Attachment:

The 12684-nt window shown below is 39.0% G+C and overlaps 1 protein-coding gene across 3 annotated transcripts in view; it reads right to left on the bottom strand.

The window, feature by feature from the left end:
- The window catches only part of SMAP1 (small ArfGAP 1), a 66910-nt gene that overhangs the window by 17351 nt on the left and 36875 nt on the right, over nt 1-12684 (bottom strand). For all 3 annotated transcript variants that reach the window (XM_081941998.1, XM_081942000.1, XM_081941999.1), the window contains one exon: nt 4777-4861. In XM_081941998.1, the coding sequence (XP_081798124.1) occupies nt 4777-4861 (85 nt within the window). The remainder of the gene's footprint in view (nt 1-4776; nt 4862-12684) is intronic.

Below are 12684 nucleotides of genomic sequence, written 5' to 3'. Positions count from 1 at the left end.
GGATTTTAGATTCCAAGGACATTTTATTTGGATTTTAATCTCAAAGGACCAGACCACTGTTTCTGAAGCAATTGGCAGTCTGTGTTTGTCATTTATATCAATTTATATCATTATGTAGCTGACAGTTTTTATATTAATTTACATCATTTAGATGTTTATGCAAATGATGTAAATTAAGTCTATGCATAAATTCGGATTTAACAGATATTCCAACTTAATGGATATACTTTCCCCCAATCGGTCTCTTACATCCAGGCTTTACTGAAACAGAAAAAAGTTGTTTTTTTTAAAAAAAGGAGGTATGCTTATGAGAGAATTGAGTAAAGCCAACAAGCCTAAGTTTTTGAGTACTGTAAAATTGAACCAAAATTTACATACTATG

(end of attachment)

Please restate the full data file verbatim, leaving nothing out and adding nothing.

The 12684-nt window shown below is 39.0% G+C and overlaps 1 protein-coding gene across 3 annotated transcripts in view; it reads right to left on the bottom strand.

The window, feature by feature from the left end:
- The window catches only part of SMAP1 (small ArfGAP 1), a 66910-nt gene that overhangs the window by 17351 nt on the left and 36875 nt on the right, over nt 1-12684 (bottom strand). For all 3 annotated transcript variants that reach the window (XM_081941998.1, XM_081942000.1, XM_081941999.1), the window contains one exon: nt 4777-4861. In XM_081941998.1, the coding sequence (XP_081798124.1) occupies nt 4777-4861 (85 nt within the window). The remainder of the gene's footprint in view (nt 1-4776; nt 4862-12684) is intronic.

Below are 12684 nucleotides of genomic sequence, written 5' to 3'. Positions count from 1 at the left end.
GGATTTTAGATTCCAAGGACATTTTATTTGGATTTTAATCTCAAAGGACCAGACCACTGTTTCTGAAGCAATTGGCAGTCTGTGTTTGTCATTTATATCAATTTATATCATTATGTAGCTGACAGTTTTTATATTAATTTACATCATTTAGATGTTTATGCAAATGATGTAAATTAAGTCTATGCATAAATTCGGATTTAACAGATATTCCAACTTAATGGATATACTTTCCCCCAATCGGTCTCTTACATCCAGGCTTTACTGAAACAGAAAAAAGTTGTTTTTTTTAAAAAAAGGAGGTATGCTTATGAGAGAATTGAGTAAAGCCAACAAGCCTAAGTTTTTGAGTACTGTAAAATTGAACCAAAATTTACATACTATG